Sharp Sentences Hook More Eyeballs p.62

By: M.L. Stein Good writing is crucial to the process of attracting and holding newspaper readers.
At the IRE conference, newsroom pros shared tips about how to tune up your reporters.

GREG STRICHARCHUK, a projects editor at the Minneapolis Star Tribune, says he may have a simple method for getting good writing from reporters: aggressively policing their story leads.
When a reporter has gathered the information and is ready to start writing the story, Stricharchuk calls him or her in and asks what the lead will be.
"And don't bore the crap out of me," he adds ominously.
Stricharchuk and Robert Blau, a Chicago Tribune projects editor, discussed their ideas and approaches to producing more readable copy on a panel, "Going from the study to the story: How editors can help make the story more vibrant," at the annual Investigative Reporters & Editors conference in New Orleans earlier this month.

Dull Stories Drive Away Readers
The session was based on the premise that computer-assisted reporting and other newsroom technologies are fine tools for digging up raw material but they can't make up for a dry, dull story that turns away readers.
A veteran reporter and editor who spent nine years at the Wall Street Journal, Stricharchuk said he first talks the story through with reporters to help them really "see" it.
"I ask them to tell me the thrust of the piece, how it will be told and if there is a strong character the story will be built around ? and is he a bad guy or a good guy?" the panelist explained. "If he is a bad guy, I want to know if there is a good guy. Are there scenes that compel the reader to want to know more about these people? Will the story have a beginning, middle and end?"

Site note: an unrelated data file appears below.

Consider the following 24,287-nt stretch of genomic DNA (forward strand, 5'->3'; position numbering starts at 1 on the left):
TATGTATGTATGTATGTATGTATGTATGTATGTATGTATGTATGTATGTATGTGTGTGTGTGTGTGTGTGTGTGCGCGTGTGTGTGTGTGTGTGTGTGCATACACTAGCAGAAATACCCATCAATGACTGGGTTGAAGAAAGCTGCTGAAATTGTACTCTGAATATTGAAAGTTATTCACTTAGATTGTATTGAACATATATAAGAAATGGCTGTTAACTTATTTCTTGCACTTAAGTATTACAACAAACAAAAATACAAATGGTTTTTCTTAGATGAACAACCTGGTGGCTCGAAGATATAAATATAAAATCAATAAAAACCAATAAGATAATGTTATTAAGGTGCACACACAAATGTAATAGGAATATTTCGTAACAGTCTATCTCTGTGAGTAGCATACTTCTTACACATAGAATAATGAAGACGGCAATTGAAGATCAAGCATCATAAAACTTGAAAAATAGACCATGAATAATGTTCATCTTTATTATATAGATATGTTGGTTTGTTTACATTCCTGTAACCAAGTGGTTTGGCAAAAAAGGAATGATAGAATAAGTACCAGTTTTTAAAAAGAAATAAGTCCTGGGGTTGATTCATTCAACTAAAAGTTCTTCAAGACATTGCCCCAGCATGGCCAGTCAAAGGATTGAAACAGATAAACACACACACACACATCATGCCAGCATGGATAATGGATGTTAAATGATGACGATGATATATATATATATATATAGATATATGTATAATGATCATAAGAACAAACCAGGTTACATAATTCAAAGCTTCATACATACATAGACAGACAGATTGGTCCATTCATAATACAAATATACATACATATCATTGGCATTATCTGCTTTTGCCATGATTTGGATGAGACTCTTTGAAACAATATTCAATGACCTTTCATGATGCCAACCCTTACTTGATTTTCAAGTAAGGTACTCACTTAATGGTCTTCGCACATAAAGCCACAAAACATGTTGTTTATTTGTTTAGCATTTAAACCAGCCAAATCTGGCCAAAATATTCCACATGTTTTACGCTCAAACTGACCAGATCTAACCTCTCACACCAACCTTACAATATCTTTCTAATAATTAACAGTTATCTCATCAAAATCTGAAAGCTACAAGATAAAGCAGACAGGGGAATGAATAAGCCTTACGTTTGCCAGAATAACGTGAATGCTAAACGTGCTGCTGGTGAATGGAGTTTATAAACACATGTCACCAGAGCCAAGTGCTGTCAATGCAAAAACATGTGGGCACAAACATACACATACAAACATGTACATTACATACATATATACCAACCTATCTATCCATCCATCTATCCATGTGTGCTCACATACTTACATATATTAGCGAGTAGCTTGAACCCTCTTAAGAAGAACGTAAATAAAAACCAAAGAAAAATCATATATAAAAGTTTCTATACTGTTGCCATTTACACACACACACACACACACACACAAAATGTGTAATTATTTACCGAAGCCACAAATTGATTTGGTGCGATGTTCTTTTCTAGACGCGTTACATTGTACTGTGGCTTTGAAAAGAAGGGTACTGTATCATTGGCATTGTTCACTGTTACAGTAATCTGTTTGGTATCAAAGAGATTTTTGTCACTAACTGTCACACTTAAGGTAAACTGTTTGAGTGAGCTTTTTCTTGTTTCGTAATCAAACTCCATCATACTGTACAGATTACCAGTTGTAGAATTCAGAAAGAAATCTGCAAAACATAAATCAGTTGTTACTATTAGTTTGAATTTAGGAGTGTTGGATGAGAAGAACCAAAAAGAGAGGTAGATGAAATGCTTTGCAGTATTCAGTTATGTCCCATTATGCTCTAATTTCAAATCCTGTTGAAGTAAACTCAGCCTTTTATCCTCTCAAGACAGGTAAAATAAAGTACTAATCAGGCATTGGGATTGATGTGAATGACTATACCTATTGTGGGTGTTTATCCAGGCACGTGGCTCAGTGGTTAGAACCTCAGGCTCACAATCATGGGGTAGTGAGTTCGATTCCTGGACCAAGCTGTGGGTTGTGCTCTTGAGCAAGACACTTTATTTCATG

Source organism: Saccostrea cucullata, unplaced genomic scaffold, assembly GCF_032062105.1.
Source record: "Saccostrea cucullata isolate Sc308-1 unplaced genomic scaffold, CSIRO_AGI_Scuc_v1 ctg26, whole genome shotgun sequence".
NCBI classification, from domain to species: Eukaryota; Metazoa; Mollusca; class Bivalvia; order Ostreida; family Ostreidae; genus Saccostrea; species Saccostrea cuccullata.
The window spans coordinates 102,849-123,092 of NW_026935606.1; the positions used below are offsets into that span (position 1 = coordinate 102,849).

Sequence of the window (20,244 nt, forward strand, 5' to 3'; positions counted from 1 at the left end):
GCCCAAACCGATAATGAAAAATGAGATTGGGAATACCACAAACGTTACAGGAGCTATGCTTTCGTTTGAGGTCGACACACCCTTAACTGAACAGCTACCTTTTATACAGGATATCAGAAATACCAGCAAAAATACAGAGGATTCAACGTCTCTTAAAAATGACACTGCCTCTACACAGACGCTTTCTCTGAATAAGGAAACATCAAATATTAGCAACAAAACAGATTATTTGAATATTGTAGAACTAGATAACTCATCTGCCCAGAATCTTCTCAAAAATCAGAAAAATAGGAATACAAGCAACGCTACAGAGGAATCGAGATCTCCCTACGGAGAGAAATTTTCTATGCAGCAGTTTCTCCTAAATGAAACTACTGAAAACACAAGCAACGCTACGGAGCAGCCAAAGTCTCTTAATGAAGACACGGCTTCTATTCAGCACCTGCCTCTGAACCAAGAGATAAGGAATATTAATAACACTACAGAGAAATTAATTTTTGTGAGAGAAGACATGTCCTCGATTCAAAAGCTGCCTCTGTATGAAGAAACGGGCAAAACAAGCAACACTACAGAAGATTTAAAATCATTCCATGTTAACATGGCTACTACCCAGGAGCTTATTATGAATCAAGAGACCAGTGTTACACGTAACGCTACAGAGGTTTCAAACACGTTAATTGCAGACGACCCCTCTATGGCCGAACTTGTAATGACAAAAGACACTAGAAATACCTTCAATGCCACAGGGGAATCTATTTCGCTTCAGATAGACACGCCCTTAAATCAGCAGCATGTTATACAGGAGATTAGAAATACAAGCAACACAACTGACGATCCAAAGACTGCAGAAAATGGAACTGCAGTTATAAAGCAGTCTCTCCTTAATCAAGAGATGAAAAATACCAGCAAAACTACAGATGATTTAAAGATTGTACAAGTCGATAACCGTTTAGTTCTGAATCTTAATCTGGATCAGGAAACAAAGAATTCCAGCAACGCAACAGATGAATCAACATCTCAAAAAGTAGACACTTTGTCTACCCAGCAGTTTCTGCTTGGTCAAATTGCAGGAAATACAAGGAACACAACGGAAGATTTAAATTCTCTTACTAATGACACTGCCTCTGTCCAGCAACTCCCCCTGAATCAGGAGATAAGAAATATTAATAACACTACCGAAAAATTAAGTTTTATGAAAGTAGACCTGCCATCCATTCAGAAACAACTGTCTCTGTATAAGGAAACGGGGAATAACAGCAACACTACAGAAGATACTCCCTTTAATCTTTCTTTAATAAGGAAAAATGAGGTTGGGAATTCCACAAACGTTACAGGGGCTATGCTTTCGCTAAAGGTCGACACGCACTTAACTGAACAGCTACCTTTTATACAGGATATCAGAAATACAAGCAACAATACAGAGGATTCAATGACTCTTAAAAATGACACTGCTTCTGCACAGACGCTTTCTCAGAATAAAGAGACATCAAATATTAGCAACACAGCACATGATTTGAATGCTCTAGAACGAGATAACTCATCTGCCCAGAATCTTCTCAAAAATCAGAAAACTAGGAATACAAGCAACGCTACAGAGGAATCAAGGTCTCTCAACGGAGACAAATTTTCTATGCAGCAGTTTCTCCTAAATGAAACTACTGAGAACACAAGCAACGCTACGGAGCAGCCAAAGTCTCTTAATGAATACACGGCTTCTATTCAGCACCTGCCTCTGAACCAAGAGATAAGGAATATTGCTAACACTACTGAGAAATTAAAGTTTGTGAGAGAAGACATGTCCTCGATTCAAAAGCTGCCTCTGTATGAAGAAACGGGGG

Blau, who admitted, "I probably know less about computer-assisted reporting than any of you in this room," suggested that such knowledge was not paramount to turning out vibrant copy. "Without a story, all the computer-assisted research in the world won't save you," he contended.

Prose and deadlines
He acknowledged that deadline pressure doesn't normally lend itself to scintillating prose but said the writer still faces the challenge of "distilling the findings of her research and legwork into sentences the reader can understand and react to."
When the Tribune last year set out to hire a reporter who knew how to acquire and manipulate databases, Blau recalled, the paper knew what it did not want: "someone who could produce glorified gotcha stories."

Data Doesn't Overwhelm Story
The Tribune, he said, took on Mike Berens because he knew "how to quietly tell readers that he got his information from a computer run, without distracting from the story, whether it was about a modern-day debtor's prison, juvenile jails or an interstate fugitive program. . . . One live person is worth 10,000 bytes."
Blau said the Tribune, like other large newspapers, is trying to redefine the way reporters deliver enterprise projects, including those with a computer component. Generally, he continued, the paper hews to the idea that the best way to compete with tabloid television and other "instantly available media" is with intricately told stories that rely on three-dimensional characters, actual dialogue and a clear structure.

Competing with Hard Copy
"Until this strategy is debunked in the marketplace, this will be the golden era of in-depth reporting," he predicted. "Call it by whatever name you want ? enterprise reporting, investigative reporting, reporting down to the bone, pulverizing ? whatever can't be copied by Hard Copy or squeezed into a one-minute spot."
Stricharchuk said one technique he uses is to have the reporter imagine himself with a video camera shooting a documentary. "Then I ask them what they would show that the viewer would see through their eyes," he went on. "How will the movie open? Will the main character be in it? Will it set a scene?"
The panelist also advised listeners that the story length itself should not be a concern. "If you write compellingly," he maintained, "readers will read every word of a long story."

?(Editor & Publisher Web Site: [Caption]
?(copyright: Editor & Publisher June 20, 1998) [Caption]


No comments on this item Please log in to comment by clicking here